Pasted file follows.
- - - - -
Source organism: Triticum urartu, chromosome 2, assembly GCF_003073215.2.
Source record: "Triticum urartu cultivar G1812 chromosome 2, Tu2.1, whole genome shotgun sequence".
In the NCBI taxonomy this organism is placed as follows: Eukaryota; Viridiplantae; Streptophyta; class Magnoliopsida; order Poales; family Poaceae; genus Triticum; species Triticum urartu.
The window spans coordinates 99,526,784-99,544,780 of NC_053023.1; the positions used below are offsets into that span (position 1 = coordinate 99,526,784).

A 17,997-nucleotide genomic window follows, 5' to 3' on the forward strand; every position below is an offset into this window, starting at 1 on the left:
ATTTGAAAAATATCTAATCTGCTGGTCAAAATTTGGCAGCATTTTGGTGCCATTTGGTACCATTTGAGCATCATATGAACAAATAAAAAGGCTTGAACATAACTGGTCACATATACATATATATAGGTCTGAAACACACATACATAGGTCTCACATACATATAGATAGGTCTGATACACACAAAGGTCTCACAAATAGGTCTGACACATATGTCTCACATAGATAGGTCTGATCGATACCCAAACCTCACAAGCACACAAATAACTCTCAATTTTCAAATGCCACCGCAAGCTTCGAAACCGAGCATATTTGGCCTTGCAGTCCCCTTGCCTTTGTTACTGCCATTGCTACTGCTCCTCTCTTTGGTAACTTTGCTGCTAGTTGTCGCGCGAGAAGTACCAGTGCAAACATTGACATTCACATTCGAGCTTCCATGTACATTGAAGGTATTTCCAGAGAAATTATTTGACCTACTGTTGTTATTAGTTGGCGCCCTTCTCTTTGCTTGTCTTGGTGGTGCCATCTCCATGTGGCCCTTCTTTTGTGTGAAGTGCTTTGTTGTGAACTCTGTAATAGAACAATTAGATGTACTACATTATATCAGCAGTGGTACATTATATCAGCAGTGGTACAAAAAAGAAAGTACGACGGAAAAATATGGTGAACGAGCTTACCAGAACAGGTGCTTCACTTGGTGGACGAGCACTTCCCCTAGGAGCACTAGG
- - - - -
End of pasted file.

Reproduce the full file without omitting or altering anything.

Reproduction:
Source organism: Triticum urartu, chromosome 2, assembly GCF_003073215.2.
Source record: "Triticum urartu cultivar G1812 chromosome 2, Tu2.1, whole genome shotgun sequence".
In the NCBI taxonomy this organism is placed as follows: Eukaryota; Viridiplantae; Streptophyta; class Magnoliopsida; order Poales; family Poaceae; genus Triticum; species Triticum urartu.
The window spans coordinates 99,526,784-99,544,780 of NC_053023.1; the positions used below are offsets into that span (position 1 = coordinate 99,526,784).

A 17,997-nucleotide genomic window follows, 5' to 3' on the forward strand; every position below is an offset into this window, starting at 1 on the left:
ATTTGAAAAATATCTAATCTGCTGGTCAAAATTTGGCAGCATTTTGGTGCCATTTGGTACCATTTGAGCATCATATGAACAAATAAAAAGGCTTGAACATAACTGGTCACATATACATATATATAGGTCTGAAACACACATACATAGGTCTCACATACATATAGATAGGTCTGATACACACAAAGGTCTCACAAATAGGTCTGACACATATGTCTCACATAGATAGGTCTGATCGATACCCAAACCTCACAAGCACACAAATAACTCTCAATTTTCAAATGCCACCGCAAGCTTCGAAACCGAGCATATTTGGCCTTGCAGTCCCCTTGCCTTTGTTACTGCCATTGCTACTGCTCCTCTCTTTGGTAACTTTGCTGCTAGTTGTCGCGCGAGAAGTACCAGTGCAAACATTGACATTCACATTCGAGCTTCCATGTACATTGAAGGTATTTCCAGAGAAATTATTTGACCTACTGTTGTTATTAGTTGGCGCCCTTCTCTTTGCTTGTCTTGGTGGTGCCATCTCCATGTGGCCCTTCTTTTGTGTGAAGTGCTTTGTTGTGAACTCTGTAATAGAACAATTAGATGTACTACATTATATCAGCAGTGGTACATTATATCAGCAGTGGTACAAAAAAGAAAGTACGACGGAAAAATATGGTGAACGAGCTTACCAGAACAGGTGCTTCACTTGGTGGACGAGCACTTCCCCTAGGAGCACTAGG